Monday, March 03, 2014

Another Mostly Male Meeting from UCSD- should be called "Food and Fuel for the 19th Century"

Well, just when I thought meeting organizers from UCSD had learned their lesson regarding mostly male meetings - this comes along.  Check out "Food and Fuel for the 21st Century" (I was pointed to this by a comment on a blog post of mine). The speakers are
That a ratio of 18:2 or 10% female.  

Not that I know the cause of this but here are some other pieces of information to consider.

The Food and Fuel for the 21st Century Program lists 5 people on their Executive Committee.  Any guesses on the # of these that are men?  Well it is 5.
Fortunately they have an Advisory Committee too and that must have some women on it right?  Nope.
Reminds me a bit of the QBio meeting from 2013 organized by many from UCSD which I wrote about last year: Q-Bio conference in Hawaii, bring your surfboard & your Y chromosome because they don't take a XX.  I note - this years Q-Bio meeting is much better.  But one can ask - does nobody at UCSD think about these issues when planning conferences and Advisory / Executive Committees.  I personally don't think one should choose women to just choose women.  But as with the Q-Bio meeting from last year, I think there are an enormous number of highly qualified women working on topics directly related to "Food and Fuel for the 21st Century" and thus I am both surprised and disturbed by the gender ratio of this meeting and this organization.

UPDATE 3/4 7:21 AM

It took me a bit but I found details on the 2013 symposium from the same group.  The web site for the 2013 meeting is not active as far as I can tell.  However it is available in the Internet Archive.  For example, here is a snapshot from June 1, 2013.  From that snapshot here are the listed speakers
  • David Kramer, Michigan State University
  • Susan Golden, University of California, San Diego
  • Julian Schroeder, University of California, San Diego
  • Stephen Mayfield, University of California, San Diego
  • Steven Briggs, University of California, San Diego
  • Matteo Pellegrini, University of California, Los Angeles
  • Donald Weeks, University of Nebraska--Lincoln
  • Michael Burkart, University of California, San Diego
  • Chancellor Pradeep Khosla, University of California, San Diego
  • Farzad Haerizadeh, Life Technologies
  • Ben Hueso, California State Assembly
  • Bill Gerwick, Scripps Institution of Oceanography
  • Eric Mathur, SG Biofuels
  • James Van Etten, University of Nebraska--Lincoln
  • Fred Tennant, Heliae
  • David Dunigan, University of Nebraska--Lincoln
  • Xuemei Bai, Cellana
  • George Oyler, University of Nebraska--Lincoln
  • Gerry Mackie, University of California, San Diego
  • Mark Hildebrand, Scripps Institution of Oceanography
  • Lawrence Johnson, Salim Group
  • Craig Behnke, Sapphire Energy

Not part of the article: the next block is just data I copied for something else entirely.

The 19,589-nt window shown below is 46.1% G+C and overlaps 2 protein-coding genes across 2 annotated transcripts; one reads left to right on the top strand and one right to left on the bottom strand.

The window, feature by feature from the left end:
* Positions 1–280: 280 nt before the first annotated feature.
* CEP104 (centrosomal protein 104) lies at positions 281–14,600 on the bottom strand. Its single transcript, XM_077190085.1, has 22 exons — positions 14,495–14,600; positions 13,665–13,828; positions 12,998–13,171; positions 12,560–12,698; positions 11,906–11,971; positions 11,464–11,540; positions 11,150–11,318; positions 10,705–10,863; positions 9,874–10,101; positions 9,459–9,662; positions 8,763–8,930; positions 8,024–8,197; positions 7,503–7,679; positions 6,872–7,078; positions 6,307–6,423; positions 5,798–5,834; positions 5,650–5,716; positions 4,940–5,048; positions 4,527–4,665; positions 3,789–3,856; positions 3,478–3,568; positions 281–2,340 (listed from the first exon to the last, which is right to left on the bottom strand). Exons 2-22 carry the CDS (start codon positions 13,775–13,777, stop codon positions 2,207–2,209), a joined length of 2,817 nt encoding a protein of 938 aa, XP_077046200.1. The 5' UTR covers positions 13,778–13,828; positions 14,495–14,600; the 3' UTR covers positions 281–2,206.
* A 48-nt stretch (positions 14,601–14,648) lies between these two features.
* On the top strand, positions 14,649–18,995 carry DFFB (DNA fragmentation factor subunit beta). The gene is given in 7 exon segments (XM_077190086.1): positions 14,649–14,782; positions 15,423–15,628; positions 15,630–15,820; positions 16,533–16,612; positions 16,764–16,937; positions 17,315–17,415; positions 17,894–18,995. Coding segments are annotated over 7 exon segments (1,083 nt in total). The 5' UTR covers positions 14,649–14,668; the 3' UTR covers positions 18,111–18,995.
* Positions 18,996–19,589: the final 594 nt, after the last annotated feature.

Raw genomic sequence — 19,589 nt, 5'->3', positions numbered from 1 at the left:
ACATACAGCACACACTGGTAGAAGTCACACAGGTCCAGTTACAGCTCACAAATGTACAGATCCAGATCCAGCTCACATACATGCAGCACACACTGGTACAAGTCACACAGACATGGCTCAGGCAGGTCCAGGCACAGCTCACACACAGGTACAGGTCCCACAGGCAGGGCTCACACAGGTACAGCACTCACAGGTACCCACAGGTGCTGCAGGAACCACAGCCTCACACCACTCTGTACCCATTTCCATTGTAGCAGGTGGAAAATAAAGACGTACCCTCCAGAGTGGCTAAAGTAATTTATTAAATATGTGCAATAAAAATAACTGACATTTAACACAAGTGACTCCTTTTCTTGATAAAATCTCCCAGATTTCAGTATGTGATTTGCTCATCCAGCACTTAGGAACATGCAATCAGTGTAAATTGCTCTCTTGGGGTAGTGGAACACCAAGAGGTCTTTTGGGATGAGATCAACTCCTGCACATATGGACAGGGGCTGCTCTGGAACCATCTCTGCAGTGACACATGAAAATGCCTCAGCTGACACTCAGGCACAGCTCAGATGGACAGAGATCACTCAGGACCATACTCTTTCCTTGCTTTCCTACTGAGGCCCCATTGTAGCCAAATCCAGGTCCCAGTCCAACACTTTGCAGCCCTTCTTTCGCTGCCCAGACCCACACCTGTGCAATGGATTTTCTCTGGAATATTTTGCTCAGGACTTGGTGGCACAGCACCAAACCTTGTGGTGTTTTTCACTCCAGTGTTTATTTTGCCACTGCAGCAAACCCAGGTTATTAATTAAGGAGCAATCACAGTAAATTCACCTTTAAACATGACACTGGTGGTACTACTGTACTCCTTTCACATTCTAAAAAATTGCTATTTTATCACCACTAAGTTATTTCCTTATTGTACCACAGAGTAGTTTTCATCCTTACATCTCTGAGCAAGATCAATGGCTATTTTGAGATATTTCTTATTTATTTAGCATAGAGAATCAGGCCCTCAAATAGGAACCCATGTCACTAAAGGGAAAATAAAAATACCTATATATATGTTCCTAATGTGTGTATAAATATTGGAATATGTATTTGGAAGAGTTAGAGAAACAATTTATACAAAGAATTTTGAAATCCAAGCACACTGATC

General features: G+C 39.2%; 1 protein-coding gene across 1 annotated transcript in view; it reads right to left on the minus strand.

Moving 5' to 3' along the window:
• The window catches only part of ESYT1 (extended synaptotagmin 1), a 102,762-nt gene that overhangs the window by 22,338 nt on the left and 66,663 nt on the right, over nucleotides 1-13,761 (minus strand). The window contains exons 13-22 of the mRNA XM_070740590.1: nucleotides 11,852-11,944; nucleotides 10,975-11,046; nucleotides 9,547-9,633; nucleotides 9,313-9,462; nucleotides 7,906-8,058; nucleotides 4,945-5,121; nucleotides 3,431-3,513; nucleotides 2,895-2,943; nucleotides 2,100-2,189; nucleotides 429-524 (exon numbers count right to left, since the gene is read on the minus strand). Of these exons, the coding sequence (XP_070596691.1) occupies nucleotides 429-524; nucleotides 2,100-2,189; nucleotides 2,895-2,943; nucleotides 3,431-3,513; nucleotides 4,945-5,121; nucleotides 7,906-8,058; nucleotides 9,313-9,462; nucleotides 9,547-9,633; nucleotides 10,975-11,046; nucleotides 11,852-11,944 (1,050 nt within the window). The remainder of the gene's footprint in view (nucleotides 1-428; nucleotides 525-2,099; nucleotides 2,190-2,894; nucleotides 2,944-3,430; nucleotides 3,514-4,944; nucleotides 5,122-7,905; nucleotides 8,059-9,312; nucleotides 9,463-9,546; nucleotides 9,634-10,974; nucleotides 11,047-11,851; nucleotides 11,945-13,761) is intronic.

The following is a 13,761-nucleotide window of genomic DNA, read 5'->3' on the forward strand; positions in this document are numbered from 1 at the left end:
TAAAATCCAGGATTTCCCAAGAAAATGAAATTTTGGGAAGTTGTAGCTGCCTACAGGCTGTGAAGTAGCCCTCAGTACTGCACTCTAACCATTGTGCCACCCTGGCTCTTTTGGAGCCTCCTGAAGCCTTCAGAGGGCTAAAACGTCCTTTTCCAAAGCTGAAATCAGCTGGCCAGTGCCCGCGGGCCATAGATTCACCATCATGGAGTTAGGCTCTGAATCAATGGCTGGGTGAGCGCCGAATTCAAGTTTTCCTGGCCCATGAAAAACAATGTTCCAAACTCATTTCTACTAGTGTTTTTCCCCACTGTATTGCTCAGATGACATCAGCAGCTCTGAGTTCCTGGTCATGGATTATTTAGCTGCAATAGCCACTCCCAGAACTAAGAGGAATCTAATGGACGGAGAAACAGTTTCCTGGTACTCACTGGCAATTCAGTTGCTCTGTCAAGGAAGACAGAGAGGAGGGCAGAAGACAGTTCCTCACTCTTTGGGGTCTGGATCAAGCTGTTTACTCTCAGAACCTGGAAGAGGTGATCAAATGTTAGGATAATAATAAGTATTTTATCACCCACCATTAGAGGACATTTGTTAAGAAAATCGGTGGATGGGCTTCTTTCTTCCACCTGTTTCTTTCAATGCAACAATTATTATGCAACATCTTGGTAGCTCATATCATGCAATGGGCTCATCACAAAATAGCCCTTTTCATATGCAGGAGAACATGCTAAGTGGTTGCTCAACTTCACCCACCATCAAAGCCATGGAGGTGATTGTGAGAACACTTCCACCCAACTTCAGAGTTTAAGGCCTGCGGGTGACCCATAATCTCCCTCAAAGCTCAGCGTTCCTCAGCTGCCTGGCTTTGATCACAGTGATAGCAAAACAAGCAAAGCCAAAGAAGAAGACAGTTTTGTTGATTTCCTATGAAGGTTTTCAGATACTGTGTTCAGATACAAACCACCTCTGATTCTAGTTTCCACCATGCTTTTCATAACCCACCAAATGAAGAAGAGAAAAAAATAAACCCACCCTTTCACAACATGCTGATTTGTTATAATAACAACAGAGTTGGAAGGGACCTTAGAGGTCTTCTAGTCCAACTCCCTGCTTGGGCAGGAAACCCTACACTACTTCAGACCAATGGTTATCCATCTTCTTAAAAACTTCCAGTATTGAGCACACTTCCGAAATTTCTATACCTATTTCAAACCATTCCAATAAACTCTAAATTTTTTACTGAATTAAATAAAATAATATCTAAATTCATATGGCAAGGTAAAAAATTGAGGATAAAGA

• Rebecca White, Sapphire Energy

For a ratio of 20:3.


  1. Yes, Jonathan, in this case in particular, its ridiculous.

  2. Just got this email about my post:

    Professor Eisen,

    I had an opportunity to read your blog observing the male:female ratio at a forthcoming conference at UCSD. If you had inquired with one of us, you would have learned that is not for a lack of trying. The following females were invited, but declined due to other commitments.

    Susan Golden
    Pam Silver
    Lee Tonkovich
    Sabeeha Merchant
    Emily Trentecoste

    The one additional speaker is Liz Specht who agreed to speak after we went to press.

    I will continue to watch your blog to see if you extend the professional courtesy of updating it with facts and the good faith efforts on our part.


    Byron Washom
    UCSD Director of Strategic Energy Initiatives

    1. I guess I will respond to my own "comment" here since the comment was to post a comment from someone else.:

      Thanks for the email. I can post this to the blog but you are also of course welcome to post a comment there.

      As for "facts" I posted the facts that I could discern about the meeting and the speakers who were participating. In my opinion it is not sufficient to simply invite some women and conclude that you have done a good faith effort in having diversity. If all / most of the women you invite say no, perhaps it would be worth considering asking why? There are many things one can do to improve diversity at a meeting.

      See for example this article by Ivan Oransky . Given the skewed ratio for the meeting last year and this year I would suggest you and the other meeting organizers consider carefully what a "good faith" effort really is.

    2. The following females were invited...

      Seriously? "Females"? Good grief.


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